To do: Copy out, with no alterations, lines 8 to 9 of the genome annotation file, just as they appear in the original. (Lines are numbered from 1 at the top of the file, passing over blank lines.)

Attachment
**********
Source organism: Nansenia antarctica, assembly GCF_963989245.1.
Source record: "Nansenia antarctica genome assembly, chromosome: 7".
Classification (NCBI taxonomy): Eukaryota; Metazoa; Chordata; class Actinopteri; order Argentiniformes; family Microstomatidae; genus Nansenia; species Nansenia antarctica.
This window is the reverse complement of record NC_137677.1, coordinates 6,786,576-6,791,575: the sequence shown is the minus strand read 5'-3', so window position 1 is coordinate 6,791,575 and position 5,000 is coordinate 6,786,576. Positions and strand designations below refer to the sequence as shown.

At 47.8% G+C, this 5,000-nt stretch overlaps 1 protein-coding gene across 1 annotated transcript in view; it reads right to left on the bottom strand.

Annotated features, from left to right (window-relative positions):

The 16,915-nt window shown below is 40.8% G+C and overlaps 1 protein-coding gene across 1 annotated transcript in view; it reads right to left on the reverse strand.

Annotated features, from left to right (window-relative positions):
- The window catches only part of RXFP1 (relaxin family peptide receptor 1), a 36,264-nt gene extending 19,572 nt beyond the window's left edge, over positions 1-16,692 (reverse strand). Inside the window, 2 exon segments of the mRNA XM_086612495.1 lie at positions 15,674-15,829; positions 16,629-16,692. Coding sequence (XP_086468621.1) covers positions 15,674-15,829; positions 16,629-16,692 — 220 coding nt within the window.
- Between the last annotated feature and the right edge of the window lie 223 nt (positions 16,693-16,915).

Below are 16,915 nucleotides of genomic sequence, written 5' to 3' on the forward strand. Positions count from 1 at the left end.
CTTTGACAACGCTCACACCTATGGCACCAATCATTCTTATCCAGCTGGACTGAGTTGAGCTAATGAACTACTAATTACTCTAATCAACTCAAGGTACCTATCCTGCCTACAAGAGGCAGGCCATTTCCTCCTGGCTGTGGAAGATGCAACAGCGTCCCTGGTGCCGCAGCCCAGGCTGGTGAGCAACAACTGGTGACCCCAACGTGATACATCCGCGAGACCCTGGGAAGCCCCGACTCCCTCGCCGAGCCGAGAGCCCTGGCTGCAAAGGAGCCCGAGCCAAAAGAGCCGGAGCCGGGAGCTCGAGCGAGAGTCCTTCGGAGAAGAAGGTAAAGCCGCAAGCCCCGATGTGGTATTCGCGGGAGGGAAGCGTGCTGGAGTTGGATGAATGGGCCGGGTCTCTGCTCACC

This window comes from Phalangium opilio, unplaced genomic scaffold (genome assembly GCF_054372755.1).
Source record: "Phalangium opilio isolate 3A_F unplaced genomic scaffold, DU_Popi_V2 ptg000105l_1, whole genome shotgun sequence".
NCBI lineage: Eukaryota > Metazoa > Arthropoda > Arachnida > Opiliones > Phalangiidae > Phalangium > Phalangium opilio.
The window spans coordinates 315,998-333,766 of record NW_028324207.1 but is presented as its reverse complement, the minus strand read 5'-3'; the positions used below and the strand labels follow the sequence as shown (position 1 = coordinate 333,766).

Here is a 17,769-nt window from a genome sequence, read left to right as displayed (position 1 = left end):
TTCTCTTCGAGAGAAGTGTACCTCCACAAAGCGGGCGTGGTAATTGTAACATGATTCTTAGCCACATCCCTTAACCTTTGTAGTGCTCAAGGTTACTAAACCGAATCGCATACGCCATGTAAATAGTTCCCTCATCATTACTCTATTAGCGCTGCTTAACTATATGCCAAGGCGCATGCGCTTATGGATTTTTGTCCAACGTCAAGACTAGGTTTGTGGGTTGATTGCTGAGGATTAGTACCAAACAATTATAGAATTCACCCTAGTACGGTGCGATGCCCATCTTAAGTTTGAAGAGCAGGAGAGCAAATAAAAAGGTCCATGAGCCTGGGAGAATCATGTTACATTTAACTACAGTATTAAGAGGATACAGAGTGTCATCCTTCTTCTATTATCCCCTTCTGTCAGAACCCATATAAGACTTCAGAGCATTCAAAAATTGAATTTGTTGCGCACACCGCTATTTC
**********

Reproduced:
Annotated features, from left to right (window-relative positions):
- The window catches only part of RXFP1 (relaxin family peptide receptor 1), a 36,264-nt gene extending 19,572 nt beyond the window's left edge, over positions 1-16,692 (reverse strand). Inside the window, 2 exon segments of the mRNA XM_086612495.1 lie at positions 15,674-15,829; positions 16,629-16,692. Coding sequence (XP_086468621.1) covers positions 15,674-15,829; positions 16,629-16,692 — 220 coding nt within the window.